As we close the first half of 2020, large-cap US stocks have gained back nearly all losses suffered in the violent March sell-off spurred by the coronavirus pandemic.
One of the surprising things about the downturn and robust recovery is that momentum and growth stocks have continued to lead.
Typically, defensive sectors such as healthcare and consumer staples hold up best in bear markets while cyclicals such as industrials lead recoveries, especially those supported by policy stimulus.
It is surprising but explainable as technology has been less cyclical due to the nature of the virus shutdown and work from home scenarios as the pandemic has accelerated digital transformation.
One of the surprises of Q1 earnings results was the broad strength of results and outlooks across technology, with information security, cloud and data related names among the best performers.
One factor that has remained constant since early March is heightened volatility. The CBOE Volatility Index or VIX, spiked to its highest levels in over 30 years in the first quarter and has remained well above average.
We expect volatility will continue at these levels as a number of uncertainties are still present: the trajectory of the virus as we see a second wave of infection in some regions that have reopened their economies, the willingness of consumers to go out and spend again, the comeback in employment after massive layoffs and the size of a potential new fiscal stimulus package from Congress.
These questions prevent companies from having much visibility in terms of demand and earnings and we expect earnings weakness through at least the third quarter across most sectors of the economy.
Greater volatility provides more opportunities for active managers to take advantage of temporary mispricings to establish new positions or add to existing ones in quality companies that in the past may have been too expensive for purchase.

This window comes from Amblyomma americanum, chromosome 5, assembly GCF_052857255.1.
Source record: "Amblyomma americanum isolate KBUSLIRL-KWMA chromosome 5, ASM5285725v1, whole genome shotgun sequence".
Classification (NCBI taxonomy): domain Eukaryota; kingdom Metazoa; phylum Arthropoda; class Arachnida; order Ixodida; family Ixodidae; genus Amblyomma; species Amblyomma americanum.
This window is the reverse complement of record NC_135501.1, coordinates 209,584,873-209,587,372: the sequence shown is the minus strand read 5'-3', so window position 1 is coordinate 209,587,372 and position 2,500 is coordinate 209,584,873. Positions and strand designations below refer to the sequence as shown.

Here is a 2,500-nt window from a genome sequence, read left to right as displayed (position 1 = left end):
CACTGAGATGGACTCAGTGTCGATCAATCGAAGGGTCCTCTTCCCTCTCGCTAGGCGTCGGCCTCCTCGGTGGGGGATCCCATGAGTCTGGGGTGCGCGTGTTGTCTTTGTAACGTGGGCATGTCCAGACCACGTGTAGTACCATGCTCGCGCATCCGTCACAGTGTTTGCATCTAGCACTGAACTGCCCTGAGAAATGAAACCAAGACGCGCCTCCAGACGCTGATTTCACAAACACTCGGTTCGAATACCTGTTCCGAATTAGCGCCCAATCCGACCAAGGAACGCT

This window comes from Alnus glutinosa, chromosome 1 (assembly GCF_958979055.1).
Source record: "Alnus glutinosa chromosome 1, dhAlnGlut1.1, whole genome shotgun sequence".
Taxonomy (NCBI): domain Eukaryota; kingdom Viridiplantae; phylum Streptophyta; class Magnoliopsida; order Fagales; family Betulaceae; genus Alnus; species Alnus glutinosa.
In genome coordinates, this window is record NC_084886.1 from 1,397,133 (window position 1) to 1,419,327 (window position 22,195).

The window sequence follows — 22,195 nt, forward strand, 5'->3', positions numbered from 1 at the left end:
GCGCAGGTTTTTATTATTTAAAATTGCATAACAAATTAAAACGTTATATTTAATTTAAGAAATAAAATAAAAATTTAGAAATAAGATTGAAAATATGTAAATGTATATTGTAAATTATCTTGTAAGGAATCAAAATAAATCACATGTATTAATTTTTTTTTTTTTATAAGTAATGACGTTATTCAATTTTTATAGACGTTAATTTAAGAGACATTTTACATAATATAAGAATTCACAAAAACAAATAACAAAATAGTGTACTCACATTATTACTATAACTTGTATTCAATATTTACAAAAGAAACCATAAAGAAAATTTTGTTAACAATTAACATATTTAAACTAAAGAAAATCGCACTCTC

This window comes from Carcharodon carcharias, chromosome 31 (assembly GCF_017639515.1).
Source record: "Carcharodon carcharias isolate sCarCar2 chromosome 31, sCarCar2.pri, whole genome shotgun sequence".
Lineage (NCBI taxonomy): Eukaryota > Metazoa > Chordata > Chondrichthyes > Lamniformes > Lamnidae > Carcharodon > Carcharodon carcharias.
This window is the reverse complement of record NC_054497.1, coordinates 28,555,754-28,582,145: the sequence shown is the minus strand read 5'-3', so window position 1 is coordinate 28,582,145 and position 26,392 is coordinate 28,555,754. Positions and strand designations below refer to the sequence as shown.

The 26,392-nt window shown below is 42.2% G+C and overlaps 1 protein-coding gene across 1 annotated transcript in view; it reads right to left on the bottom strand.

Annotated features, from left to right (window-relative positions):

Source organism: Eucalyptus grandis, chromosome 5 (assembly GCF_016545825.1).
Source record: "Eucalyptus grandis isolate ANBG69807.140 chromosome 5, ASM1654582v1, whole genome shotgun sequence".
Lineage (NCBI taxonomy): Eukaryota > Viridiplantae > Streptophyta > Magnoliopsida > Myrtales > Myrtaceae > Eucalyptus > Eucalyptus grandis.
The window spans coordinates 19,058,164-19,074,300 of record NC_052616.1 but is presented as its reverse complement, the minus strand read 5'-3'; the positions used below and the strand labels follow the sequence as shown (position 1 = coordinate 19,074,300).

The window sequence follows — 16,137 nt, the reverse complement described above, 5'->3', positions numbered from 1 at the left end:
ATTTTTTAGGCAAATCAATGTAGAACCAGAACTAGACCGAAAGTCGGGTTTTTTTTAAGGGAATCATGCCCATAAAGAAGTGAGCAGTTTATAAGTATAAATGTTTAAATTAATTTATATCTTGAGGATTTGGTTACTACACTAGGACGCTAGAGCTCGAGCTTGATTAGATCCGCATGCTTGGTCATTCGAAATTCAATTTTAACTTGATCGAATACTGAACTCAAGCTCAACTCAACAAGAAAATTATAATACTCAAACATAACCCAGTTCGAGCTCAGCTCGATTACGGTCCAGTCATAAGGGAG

The market is factoring in a V-shaped recovery with S&P 500 earnings expected to recover in 2021 to a slight increase over 2019.
Clearly that is the case for some companies such as UnitedHealth Group, Facebook, Nvidia and Amazon, which have a good fighting chance of growing earnings. Other companies in areas like aerospace, autos and travel will have a much tougher time.
Investors may be overly optimistic about certain sectors, but the stimulus in the market allows for discounting a recovery further out.
We believe segments of the technology and healthcare sectors offer the best investment opportunities for the remainder of 2020. The work from home dynamic is causing investment and sales to be pulled forward across the software and cloud-related areas of IT, which encompass not only companies such as Microsoft, which is seeing strong uptake for its Office and Teams applications, but also names such as Splunk, Palo Alto Networks and VMware that provide security and support around cloud applications being run by enterprises.